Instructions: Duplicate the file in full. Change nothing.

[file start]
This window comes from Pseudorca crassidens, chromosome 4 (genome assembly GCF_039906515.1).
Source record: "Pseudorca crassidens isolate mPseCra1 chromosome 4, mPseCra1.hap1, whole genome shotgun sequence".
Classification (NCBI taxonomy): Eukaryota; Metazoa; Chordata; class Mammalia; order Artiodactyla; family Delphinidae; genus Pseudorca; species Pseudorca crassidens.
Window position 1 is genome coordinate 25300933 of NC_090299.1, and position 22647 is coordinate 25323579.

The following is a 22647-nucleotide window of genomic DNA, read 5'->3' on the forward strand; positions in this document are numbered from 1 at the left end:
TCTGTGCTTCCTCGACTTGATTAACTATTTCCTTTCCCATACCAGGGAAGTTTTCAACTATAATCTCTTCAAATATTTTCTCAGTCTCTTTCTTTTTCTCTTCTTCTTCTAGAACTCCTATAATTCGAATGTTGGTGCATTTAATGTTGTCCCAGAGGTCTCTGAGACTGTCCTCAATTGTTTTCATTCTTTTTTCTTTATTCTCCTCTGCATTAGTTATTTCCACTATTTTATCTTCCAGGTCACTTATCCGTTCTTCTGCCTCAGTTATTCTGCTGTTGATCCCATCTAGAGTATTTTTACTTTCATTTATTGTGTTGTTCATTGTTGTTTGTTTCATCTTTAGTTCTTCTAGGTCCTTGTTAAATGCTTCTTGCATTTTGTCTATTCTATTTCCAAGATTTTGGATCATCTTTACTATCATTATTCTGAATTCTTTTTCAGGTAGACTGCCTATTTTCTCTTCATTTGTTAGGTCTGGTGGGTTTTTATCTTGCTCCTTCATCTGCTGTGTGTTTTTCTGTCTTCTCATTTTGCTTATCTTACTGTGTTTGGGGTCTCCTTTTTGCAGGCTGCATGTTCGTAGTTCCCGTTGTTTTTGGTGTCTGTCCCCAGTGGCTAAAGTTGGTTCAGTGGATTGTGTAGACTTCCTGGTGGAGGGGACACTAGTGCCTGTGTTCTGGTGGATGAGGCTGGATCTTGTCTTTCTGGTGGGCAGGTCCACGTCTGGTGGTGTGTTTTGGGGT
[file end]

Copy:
This window comes from Pseudorca crassidens, chromosome 4 (genome assembly GCF_039906515.1).
Source record: "Pseudorca crassidens isolate mPseCra1 chromosome 4, mPseCra1.hap1, whole genome shotgun sequence".
Classification (NCBI taxonomy): Eukaryota; Metazoa; Chordata; class Mammalia; order Artiodactyla; family Delphinidae; genus Pseudorca; species Pseudorca crassidens.
Window position 1 is genome coordinate 25300933 of NC_090299.1, and position 22647 is coordinate 25323579.

The following is a 22647-nucleotide window of genomic DNA, read 5'->3' on the forward strand; positions in this document are numbered from 1 at the left end:
TCTGTGCTTCCTCGACTTGATTAACTATTTCCTTTCCCATACCAGGGAAGTTTTCAACTATAATCTCTTCAAATATTTTCTCAGTCTCTTTCTTTTTCTCTTCTTCTTCTAGAACTCCTATAATTCGAATGTTGGTGCATTTAATGTTGTCCCAGAGGTCTCTGAGACTGTCCTCAATTGTTTTCATTCTTTTTTCTTTATTCTCCTCTGCATTAGTTATTTCCACTATTTTATCTTCCAGGTCACTTATCCGTTCTTCTGCCTCAGTTATTCTGCTGTTGATCCCATCTAGAGTATTTTTACTTTCATTTATTGTGTTGTTCATTGTTGTTTGTTTCATCTTTAGTTCTTCTAGGTCCTTGTTAAATGCTTCTTGCATTTTGTCTATTCTATTTCCAAGATTTTGGATCATCTTTACTATCATTATTCTGAATTCTTTTTCAGGTAGACTGCCTATTTTCTCTTCATTTGTTAGGTCTGGTGGGTTTTTATCTTGCTCCTTCATCTGCTGTGTGTTTTTCTGTCTTCTCATTTTGCTTATCTTACTGTGTTTGGGGTCTCCTTTTTGCAGGCTGCATGTTCGTAGTTCCCGTTGTTTTTGGTGTCTGTCCCCAGTGGCTAAAGTTGGTTCAGTGGATTGTGTAGACTTCCTGGTGGAGGGGACACTAGTGCCTGTGTTCTGGTGGATGAGGCTGGATCTTGTCTTTCTGGTGGGCAGGTCCACGTCTGGTGGTGTGTTTTGGGGT